Leon Panetta Pays Tribute to Passengers and Crew of Flight 93

Department of Defense/Glenn Fawcett(SHANKSVILLE, Pa.) -- While Vice President Joe Biden is scheduled to deliver a speech Tuesday at the Flight 93 National Memorial in Shanksville, Pa., Secretary of State Leon Panetta offered his own tribute Monday at the crash site where 40 passengers and crew members fought valiantly against al Qaeda hijackers on Sept. 11, 2001.

It is believed that the hijackers had planned to crash the plane into either the White House or the Capitol but were thwarted when those aboard Flight 93 refused to allow the terrorists to carry out their mission.

Panetta, who was making his first visit to the memorial in Shanksville, said the crash site was "hallowed ground because this is the final resting place of American patriots."

The defense chief suggested that the 40 on board Flight 93 were among the first casualties of a new war, adding, "We honor those and all of those who have fought and died for this country who made the ultimate sacrifice to defend the United States of America."

Although al Qaeda appears to be less potent than it was 11 years ago, especially following the death of al Qaeda leader Osama bin Laden, Panetta warned that the group remains a threat and that the U.S. will remain vigilant in stopping the movement whether it's here or overseas.

Copyright 2012 ABC News Radio


Pentagon Launches Website to Stop Bogus Medal Winners

Joshua Roberts/Bloomberg via Getty Images(WASHINGTON) -- Unscrupulous people will be less inclined to fake medals won in the military because of a new website launched by the Pentagon on Wednesday.

The White House and Congress were taken aback after a recent Supreme Court ruling that tossed out the Stolen Valor Act.  While admitting that pretending to be a military hero is reprehensible, the judges maintained that it's protected free speech and fakers should not be subject to fines or jail time.

But according to Defense Secretary Leon Panetta, "One of the most important things we can do for all veterans is to honor the service of those who have gone above and beyond the call of duty."

Therefore, the new site will list only those who have legitimately won special honors for displaying valor while in armed forces.

It will begin with Medal of Honor recipients and then gradually add other honors including the Army’s Distinguished Service Cross and the Navy and Air Force service crosses.

That way, people who seek to fudge their resume might think twice about it if there's a list that can expose them as frauds.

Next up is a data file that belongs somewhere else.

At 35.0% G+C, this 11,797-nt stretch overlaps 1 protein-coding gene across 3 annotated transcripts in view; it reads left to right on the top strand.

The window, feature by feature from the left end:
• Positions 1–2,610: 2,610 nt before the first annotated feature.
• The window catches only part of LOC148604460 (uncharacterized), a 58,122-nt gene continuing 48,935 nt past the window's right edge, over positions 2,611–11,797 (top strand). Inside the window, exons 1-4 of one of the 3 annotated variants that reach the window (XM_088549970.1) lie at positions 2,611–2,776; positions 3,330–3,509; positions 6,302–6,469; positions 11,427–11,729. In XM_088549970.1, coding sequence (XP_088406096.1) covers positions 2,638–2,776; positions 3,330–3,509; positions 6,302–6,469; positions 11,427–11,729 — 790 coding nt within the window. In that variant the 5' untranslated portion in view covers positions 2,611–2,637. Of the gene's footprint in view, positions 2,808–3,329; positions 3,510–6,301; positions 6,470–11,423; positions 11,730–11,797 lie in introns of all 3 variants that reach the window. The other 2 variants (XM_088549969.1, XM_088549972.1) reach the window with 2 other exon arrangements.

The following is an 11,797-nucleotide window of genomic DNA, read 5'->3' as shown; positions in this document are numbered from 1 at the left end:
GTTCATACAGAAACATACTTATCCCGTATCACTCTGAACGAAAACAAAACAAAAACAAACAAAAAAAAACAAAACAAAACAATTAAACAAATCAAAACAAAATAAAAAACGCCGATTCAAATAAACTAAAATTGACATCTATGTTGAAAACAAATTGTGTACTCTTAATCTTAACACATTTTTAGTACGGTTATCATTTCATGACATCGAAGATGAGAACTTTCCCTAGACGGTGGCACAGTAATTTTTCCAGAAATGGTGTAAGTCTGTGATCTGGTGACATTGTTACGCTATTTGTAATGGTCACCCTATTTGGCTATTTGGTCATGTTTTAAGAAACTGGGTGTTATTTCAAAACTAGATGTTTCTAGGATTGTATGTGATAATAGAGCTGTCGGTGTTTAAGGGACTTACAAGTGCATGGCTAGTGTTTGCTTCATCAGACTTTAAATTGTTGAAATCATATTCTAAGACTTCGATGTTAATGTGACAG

Copyright 2012 ABC News Radio


Secretary Panetta Pays Tribute to ‘Wounded Warriors’

TIM SLOAN/AFP/Getty Images(WASHINGTON) -- Defense Secretary Leon Panetta welcomed 50 wounded service men and women who participated in this year’s Warrior Games competition at a recognition ceremony Monday at the Pentagon. The competition is an annual event hosted by the United States Olympic Committee and supported by the Department of Defense.

Five teams of wounded, ill and injured military members and veterans chosen from the Army, Marine Corps, Navy, Coast Guard, Air Force and U.S. Special Operations Command compete with each other, and this year against British soldiers. In Colorado Springs last month, the athletes vied for medals in swimming, archery, track and  field, wheelchair basketball, sitting volleyball, shooting, and cycling.

“These men and women, who overcome immense odds to suddenly come and compete in these games, represents, I believe, the strength, the integrity, the character of many American service members who have persevered in the face of huge challenges, challenges that they’ve had to recover from the wounds of war,” said Panetta.

Panetta told the story of Navy Lt. Brad Snyder who was blinded by an IED explosion last year in Afghanistan while serving as a bomb disposal technician.  Lt. Snyder competed in last month’s games and won a total of seven gold medals; three in track and four in swimming. Panetta also highlighted Lt. Snyder’s achievement of setting the new world  record for vision-impaired athletes in both the 100 meter and the 400 meter freestyle at last week’s U.S. Paralympics swimming trials. He’ll compete in the Paralympics Games in London on Sept. 7 -- exactly one year to the day of his injury.

“Brad, we’re all in awe of your determination and your personal spirit,” Panetta said, turning to the young man in the audience. “And all of us are going to be cheering your success in London. God bless you,” he said to crowd applause and cheers.